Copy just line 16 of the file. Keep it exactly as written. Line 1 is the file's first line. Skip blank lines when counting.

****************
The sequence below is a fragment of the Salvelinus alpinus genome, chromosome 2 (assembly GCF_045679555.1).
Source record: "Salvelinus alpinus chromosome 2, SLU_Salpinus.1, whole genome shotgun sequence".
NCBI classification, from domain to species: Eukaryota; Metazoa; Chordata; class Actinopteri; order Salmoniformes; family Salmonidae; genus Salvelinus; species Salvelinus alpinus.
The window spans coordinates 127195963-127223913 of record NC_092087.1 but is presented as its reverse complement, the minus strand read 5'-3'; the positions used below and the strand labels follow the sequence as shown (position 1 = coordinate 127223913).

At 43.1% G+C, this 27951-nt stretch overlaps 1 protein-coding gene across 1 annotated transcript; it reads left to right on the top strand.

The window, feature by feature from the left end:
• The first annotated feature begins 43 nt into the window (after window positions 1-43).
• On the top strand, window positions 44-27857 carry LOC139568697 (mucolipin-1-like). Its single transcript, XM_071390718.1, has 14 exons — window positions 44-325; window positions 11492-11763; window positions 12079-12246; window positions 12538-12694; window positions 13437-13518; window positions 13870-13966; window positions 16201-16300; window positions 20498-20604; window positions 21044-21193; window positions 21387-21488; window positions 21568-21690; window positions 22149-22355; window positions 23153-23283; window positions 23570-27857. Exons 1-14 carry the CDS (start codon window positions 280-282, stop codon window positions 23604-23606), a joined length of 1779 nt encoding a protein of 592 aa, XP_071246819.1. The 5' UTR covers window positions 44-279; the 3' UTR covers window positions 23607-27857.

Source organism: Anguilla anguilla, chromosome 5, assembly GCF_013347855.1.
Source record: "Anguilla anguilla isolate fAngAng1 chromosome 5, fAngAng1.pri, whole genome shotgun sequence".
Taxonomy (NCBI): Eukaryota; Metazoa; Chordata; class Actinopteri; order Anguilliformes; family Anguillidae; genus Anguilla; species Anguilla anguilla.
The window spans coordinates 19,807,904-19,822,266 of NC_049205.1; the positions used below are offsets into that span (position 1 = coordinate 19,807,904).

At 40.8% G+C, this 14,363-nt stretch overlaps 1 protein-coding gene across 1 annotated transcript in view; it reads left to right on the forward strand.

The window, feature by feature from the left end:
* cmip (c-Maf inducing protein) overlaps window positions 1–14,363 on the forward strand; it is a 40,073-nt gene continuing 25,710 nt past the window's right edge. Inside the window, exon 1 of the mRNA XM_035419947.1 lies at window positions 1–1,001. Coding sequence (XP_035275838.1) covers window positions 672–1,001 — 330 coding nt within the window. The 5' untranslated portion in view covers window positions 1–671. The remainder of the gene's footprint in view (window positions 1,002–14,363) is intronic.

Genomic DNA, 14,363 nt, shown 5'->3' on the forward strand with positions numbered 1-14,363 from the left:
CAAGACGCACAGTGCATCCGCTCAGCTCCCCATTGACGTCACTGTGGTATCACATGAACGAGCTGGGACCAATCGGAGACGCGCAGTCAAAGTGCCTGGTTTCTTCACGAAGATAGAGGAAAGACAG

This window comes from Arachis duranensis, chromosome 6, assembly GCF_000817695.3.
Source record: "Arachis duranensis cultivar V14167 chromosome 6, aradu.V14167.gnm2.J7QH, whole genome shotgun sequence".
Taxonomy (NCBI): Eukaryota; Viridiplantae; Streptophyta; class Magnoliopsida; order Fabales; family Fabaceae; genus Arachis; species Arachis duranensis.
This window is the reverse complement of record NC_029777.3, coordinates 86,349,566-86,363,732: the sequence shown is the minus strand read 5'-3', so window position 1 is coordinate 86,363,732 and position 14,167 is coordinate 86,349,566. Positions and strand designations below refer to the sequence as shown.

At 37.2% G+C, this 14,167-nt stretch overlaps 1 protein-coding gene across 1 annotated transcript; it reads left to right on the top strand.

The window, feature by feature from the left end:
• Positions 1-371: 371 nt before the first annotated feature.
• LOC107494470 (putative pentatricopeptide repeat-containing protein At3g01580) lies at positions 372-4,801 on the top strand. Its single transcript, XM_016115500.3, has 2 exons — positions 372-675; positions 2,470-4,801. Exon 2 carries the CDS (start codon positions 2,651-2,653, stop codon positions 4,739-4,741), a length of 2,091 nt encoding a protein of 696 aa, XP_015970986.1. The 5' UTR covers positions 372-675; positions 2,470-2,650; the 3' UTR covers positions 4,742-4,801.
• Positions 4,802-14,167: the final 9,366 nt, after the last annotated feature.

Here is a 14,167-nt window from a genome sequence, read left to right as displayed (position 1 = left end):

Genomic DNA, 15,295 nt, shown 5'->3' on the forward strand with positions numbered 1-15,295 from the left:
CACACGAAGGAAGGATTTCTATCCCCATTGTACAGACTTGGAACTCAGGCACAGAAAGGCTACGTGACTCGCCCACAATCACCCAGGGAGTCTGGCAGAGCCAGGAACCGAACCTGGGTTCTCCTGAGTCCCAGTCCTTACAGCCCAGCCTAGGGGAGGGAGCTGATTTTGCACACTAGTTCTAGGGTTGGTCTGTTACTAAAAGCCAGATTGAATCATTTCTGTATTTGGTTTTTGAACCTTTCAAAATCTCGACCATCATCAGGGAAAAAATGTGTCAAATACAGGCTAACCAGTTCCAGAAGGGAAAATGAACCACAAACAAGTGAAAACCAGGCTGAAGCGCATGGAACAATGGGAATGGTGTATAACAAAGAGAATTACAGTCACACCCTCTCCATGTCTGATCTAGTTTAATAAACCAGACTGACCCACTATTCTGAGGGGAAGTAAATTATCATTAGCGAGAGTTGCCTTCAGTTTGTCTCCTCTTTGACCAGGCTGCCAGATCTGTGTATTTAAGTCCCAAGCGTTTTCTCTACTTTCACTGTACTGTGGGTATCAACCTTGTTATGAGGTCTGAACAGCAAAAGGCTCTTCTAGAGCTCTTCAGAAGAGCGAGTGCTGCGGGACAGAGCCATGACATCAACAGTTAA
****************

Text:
Genomic DNA, 14,363 nt, shown 5'->3' on the forward strand with positions numbered 1-14,363 from the left: